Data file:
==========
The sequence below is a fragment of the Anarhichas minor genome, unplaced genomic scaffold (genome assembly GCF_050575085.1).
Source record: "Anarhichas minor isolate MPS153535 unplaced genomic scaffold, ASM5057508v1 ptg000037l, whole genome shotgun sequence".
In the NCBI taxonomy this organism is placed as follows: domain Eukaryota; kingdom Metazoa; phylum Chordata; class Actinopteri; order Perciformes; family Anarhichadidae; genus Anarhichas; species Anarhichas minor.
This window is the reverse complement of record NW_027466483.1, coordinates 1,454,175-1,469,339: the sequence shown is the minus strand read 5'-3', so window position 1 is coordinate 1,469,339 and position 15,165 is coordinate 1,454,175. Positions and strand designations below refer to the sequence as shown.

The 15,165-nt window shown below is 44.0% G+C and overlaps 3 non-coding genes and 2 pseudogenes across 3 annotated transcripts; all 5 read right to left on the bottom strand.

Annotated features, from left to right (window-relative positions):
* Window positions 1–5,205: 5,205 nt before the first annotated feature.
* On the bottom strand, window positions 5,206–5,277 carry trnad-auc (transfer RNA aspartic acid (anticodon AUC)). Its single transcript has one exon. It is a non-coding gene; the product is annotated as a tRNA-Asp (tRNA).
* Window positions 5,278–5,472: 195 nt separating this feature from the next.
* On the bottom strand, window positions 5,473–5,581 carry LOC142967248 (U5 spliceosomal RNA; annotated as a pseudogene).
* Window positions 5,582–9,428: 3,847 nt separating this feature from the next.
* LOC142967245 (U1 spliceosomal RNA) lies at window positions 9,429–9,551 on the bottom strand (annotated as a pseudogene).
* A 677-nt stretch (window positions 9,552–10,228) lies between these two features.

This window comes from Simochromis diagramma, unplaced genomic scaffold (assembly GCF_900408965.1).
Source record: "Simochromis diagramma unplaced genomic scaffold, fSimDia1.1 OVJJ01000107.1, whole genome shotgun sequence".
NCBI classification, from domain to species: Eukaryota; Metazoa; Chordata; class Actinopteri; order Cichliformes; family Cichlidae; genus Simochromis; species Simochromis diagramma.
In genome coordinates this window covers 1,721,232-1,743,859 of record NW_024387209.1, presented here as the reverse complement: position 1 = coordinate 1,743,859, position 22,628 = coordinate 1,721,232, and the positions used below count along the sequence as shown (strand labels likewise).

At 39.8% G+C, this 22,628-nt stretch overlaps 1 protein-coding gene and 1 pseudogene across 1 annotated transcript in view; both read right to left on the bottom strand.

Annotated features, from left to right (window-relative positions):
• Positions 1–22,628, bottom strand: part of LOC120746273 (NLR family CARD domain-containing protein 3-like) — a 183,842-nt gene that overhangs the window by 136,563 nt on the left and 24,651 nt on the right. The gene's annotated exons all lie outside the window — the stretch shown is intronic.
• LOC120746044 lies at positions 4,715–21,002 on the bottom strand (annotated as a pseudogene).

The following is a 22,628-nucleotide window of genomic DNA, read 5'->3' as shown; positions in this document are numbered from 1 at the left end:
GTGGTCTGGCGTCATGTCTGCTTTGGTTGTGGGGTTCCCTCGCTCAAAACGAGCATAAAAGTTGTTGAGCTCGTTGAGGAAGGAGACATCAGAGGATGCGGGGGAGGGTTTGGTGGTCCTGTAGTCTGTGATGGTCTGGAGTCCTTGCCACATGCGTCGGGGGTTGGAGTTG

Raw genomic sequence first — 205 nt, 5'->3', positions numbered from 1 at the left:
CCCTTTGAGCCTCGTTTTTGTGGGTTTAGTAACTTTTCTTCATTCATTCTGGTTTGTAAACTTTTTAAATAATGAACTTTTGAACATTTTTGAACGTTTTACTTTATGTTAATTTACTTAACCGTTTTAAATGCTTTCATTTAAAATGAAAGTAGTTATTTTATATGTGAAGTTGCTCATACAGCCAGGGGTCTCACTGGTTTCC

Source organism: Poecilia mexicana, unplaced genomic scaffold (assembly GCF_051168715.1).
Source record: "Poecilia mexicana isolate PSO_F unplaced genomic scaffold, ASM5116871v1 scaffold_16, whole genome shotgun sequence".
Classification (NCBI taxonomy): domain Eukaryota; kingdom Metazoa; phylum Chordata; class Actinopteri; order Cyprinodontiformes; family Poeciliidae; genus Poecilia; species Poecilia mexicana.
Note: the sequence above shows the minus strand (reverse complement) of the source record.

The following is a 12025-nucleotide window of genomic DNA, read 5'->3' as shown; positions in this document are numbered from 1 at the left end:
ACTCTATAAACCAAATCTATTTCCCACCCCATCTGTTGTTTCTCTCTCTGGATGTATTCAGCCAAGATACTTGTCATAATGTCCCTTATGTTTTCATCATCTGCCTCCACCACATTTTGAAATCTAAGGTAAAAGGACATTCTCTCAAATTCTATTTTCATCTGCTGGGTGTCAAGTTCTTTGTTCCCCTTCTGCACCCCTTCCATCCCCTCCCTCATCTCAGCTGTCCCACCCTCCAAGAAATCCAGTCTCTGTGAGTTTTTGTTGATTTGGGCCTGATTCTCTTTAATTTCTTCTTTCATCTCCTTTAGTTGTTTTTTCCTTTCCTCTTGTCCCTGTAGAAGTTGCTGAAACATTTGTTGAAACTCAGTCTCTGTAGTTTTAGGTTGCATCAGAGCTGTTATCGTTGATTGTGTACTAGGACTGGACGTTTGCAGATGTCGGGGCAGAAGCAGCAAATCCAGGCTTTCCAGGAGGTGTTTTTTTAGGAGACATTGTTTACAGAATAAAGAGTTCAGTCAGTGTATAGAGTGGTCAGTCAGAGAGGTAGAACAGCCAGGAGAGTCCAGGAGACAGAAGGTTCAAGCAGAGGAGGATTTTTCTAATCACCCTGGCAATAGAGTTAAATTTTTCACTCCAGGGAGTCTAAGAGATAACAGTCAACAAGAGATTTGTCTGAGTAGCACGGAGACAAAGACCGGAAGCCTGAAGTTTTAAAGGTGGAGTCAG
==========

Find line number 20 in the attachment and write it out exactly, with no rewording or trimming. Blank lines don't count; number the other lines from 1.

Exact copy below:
• Positions 1–22,628, bottom strand: part of LOC120746273 (NLR family CARD domain-containing protein 3-like) — a 183,842-nt gene that overhangs the window by 136,563 nt on the left and 24,651 nt on the right. The gene's annotated exons all lie outside the window — the stretch shown is intronic.